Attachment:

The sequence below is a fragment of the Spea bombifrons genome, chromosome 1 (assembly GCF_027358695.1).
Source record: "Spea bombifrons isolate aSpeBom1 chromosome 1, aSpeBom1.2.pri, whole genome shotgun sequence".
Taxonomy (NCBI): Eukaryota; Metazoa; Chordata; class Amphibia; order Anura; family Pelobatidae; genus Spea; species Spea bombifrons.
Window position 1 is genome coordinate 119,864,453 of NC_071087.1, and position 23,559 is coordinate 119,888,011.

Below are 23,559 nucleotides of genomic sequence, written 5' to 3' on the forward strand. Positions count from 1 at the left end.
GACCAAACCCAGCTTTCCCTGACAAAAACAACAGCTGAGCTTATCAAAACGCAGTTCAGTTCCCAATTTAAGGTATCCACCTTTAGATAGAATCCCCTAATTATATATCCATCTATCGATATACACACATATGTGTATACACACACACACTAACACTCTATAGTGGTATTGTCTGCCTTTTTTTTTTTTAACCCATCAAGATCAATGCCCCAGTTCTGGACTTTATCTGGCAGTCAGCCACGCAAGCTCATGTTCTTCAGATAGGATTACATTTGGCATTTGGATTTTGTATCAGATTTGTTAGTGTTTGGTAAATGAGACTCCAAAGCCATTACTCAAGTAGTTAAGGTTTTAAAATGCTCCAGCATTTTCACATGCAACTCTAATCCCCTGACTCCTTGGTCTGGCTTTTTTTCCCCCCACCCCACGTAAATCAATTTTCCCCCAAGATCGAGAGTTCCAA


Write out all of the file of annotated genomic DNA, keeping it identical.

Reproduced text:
The sequence below is a fragment of the Spea bombifrons genome, chromosome 1 (assembly GCF_027358695.1).
Source record: "Spea bombifrons isolate aSpeBom1 chromosome 1, aSpeBom1.2.pri, whole genome shotgun sequence".
Taxonomy (NCBI): Eukaryota; Metazoa; Chordata; class Amphibia; order Anura; family Pelobatidae; genus Spea; species Spea bombifrons.
Window position 1 is genome coordinate 119,864,453 of NC_071087.1, and position 23,559 is coordinate 119,888,011.

Below are 23,559 nucleotides of genomic sequence, written 5' to 3' on the forward strand. Positions count from 1 at the left end.
GACCAAACCCAGCTTTCCCTGACAAAAACAACAGCTGAGCTTATCAAAACGCAGTTCAGTTCCCAATTTAAGGTATCCACCTTTAGATAGAATCCCCTAATTATATATCCATCTATCGATATACACACATATGTGTATACACACACACACTAACACTCTATAGTGGTATTGTCTGCCTTTTTTTTTTTTAACCCATCAAGATCAATGCCCCAGTTCTGGACTTTATCTGGCAGTCAGCCACGCAAGCTCATGTTCTTCAGATAGGATTACATTTGGCATTTGGATTTTGTATCAGATTTGTTAGTGTTTGGTAAATGAGACTCCAAAGCCATTACTCAAGTAGTTAAGGTTTTAAAATGCTCCAGCATTTTCACATGCAACTCTAATCCCCTGACTCCTTGGTCTGGCTTTTTTTCCCCCCACCCCACGTAAATCAATTTTCCCCCAAGATCGAGAGTTCCAA